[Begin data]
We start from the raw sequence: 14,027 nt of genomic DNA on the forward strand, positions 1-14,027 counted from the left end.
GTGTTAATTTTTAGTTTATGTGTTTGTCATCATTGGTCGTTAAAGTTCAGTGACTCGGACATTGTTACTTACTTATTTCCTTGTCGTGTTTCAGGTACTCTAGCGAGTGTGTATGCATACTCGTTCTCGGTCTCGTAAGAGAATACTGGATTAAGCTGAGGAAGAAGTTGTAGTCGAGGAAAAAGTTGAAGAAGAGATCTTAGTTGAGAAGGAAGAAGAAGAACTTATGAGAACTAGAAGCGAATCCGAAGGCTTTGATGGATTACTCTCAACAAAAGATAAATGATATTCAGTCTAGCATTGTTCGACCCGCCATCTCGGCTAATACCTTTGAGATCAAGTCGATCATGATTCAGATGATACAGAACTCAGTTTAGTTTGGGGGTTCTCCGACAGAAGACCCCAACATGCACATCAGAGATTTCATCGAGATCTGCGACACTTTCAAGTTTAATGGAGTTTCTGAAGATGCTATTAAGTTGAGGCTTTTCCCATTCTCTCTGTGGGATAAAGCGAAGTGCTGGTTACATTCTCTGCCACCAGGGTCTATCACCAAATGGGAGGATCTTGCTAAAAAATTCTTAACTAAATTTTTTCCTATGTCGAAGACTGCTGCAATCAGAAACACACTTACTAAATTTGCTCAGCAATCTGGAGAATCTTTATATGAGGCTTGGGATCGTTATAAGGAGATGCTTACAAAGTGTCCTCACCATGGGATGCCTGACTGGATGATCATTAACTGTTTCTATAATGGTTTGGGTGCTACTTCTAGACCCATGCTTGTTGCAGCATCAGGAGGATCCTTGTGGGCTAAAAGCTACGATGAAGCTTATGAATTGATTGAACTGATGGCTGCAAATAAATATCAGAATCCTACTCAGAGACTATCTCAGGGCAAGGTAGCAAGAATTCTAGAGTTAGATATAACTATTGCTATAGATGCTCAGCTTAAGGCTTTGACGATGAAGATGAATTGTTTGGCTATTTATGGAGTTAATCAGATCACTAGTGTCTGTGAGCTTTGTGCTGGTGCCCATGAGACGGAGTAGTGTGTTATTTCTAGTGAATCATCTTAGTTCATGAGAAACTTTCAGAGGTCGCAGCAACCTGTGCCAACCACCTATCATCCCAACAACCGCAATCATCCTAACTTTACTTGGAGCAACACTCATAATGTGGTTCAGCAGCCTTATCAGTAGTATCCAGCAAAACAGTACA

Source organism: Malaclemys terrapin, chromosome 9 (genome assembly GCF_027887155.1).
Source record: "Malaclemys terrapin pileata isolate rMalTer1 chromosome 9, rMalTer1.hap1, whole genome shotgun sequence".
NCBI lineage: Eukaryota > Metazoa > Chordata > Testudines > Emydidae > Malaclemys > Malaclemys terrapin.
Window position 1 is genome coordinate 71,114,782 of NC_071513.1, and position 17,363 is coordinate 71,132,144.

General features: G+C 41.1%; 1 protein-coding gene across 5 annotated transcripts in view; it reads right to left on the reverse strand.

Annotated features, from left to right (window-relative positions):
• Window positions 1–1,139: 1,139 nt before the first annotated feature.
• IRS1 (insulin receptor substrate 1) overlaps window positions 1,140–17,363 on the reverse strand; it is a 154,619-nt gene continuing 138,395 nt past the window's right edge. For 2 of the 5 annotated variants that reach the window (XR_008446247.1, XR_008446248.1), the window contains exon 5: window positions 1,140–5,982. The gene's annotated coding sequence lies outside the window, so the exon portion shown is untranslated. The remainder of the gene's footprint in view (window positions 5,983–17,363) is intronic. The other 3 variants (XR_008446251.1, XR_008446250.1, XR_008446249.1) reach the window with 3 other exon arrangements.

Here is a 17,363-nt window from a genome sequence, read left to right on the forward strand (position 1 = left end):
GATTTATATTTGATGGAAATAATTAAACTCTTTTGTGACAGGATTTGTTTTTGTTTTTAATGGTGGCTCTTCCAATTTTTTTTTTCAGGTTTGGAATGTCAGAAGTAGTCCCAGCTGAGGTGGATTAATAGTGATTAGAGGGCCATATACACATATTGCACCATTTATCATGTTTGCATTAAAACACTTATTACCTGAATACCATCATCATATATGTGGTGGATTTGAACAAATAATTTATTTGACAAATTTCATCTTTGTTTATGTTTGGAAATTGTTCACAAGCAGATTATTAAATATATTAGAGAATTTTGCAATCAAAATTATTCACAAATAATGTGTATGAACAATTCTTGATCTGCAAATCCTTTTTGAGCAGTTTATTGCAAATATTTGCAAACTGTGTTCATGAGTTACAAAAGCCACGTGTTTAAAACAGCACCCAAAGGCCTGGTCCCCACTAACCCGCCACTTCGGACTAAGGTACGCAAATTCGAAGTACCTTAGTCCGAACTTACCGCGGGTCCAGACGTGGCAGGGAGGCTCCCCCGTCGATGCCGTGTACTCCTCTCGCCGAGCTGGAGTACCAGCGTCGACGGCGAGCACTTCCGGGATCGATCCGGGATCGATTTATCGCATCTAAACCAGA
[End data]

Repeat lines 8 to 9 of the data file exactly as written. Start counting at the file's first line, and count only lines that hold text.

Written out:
Annotated features, from left to right (window-relative positions):
• Window positions 1–1,139: 1,139 nt before the first annotated feature.